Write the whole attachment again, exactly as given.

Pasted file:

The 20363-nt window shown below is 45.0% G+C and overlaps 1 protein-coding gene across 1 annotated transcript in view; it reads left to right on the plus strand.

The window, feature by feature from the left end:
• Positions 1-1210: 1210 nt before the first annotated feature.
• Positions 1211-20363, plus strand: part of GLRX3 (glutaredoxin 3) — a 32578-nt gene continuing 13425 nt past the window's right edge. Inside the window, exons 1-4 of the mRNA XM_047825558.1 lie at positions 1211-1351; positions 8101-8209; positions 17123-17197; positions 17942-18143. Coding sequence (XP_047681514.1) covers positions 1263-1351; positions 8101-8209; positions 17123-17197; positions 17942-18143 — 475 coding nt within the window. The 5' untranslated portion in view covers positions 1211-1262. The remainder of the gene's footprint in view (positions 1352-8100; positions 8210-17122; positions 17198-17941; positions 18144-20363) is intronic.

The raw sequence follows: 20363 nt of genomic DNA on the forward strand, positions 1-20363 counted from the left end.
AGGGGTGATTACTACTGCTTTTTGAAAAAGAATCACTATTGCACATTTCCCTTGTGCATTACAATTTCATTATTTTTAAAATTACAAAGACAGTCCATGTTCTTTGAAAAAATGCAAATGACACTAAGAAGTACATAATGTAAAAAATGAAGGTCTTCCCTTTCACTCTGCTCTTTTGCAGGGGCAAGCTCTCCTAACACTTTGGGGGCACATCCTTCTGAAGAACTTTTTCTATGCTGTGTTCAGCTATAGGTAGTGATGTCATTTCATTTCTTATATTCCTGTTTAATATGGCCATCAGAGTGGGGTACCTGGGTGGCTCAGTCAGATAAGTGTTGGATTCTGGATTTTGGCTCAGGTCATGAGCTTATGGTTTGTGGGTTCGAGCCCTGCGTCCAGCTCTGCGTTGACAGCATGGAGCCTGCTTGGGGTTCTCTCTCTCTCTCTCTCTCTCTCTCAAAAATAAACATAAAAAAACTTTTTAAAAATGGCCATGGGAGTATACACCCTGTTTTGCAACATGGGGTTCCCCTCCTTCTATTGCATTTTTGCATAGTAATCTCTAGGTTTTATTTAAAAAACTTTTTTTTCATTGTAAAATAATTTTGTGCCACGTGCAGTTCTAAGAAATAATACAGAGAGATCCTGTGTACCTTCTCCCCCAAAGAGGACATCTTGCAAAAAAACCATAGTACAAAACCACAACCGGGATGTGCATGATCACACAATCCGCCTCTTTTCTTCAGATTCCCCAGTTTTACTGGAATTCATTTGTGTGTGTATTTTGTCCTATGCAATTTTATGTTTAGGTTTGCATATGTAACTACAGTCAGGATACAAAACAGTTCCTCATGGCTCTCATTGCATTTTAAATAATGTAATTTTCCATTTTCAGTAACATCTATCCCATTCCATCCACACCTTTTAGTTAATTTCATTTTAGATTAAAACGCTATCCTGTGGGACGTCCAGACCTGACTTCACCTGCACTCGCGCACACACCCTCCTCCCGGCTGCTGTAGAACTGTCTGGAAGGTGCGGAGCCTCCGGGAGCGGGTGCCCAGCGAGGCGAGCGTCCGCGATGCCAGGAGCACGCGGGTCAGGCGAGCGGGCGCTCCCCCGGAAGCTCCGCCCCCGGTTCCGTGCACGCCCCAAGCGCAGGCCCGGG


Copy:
The 20363-nt window shown below is 45.0% G+C and overlaps 1 protein-coding gene across 1 annotated transcript in view; it reads left to right on the plus strand.

The window, feature by feature from the left end:
• Positions 1-1210: 1210 nt before the first annotated feature.
• Positions 1211-20363, plus strand: part of GLRX3 (glutaredoxin 3) — a 32578-nt gene continuing 13425 nt past the window's right edge. Inside the window, exons 1-4 of the mRNA XM_047825558.1 lie at positions 1211-1351; positions 8101-8209; positions 17123-17197; positions 17942-18143. Coding sequence (XP_047681514.1) covers positions 1263-1351; positions 8101-8209; positions 17123-17197; positions 17942-18143 — 475 coding nt within the window. The 5' untranslated portion in view covers positions 1211-1262. The remainder of the gene's footprint in view (positions 1352-8100; positions 8210-17122; positions 17198-17941; positions 18144-20363) is intronic.

The raw sequence follows: 20363 nt of genomic DNA on the forward strand, positions 1-20363 counted from the left end.
AGGGGTGATTACTACTGCTTTTTGAAAAAGAATCACTATTGCACATTTCCCTTGTGCATTACAATTTCATTATTTTTAAAATTACAAAGACAGTCCATGTTCTTTGAAAAAATGCAAATGACACTAAGAAGTACATAATGTAAAAAATGAAGGTCTTCCCTTTCACTCTGCTCTTTTGCAGGGGCAAGCTCTCCTAACACTTTGGGGGCACATCCTTCTGAAGAACTTTTTCTATGCTGTGTTCAGCTATAGGTAGTGATGTCATTTCATTTCTTATATTCCTGTTTAATATGGCCATCAGAGTGGGGTACCTGGGTGGCTCAGTCAGATAAGTGTTGGATTCTGGATTTTGGCTCAGGTCATGAGCTTATGGTTTGTGGGTTCGAGCCCTGCGTCCAGCTCTGCGTTGACAGCATGGAGCCTGCTTGGGGTTCTCTCTCTCTCTCTCTCTCTCTCTCAAAAATAAACATAAAAAAACTTTTTAAAAATGGCCATGGGAGTATACACCCTGTTTTGCAACATGGGGTTCCCCTCCTTCTATTGCATTTTTGCATAGTAATCTCTAGGTTTTATTTAAAAAACTTTTTTTTCATTGTAAAATAATTTTGTGCCACGTGCAGTTCTAAGAAATAATACAGAGAGATCCTGTGTACCTTCTCCCCCAAAGAGGACATCTTGCAAAAAAACCATAGTACAAAACCACAACCGGGATGTGCATGATCACACAATCCGCCTCTTTTCTTCAGATTCCCCAGTTTTACTGGAATTCATTTGTGTGTGTATTTTGTCCTATGCAATTTTATGTTTAGGTTTGCATATGTAACTACAGTCAGGATACAAAACAGTTCCTCATGGCTCTCATTGCATTTTAAATAATGTAATTTTCCATTTTCAGTAACATCTATCCCATTCCATCCACACCTTTTAGTTAATTTCATTTTAGATTAAAACGCTATCCTGTGGGACGTCCAGACCTGACTTCACCTGCACTCGCGCACACACCCTCCTCCCGGCTGCTGTAGAACTGTCTGGAAGGTGCGGAGCCTCCGGGAGCGGGTGCCCAGCGAGGCGAGCGTCCGCGATGCCAGGAGCACGCGGGTCAGGCGAGCGGGCGCTCCCCCGGAAGCTCCGCCCCCGGTTCCGTGCACGCCCCAAGCGCAGGCCCGGG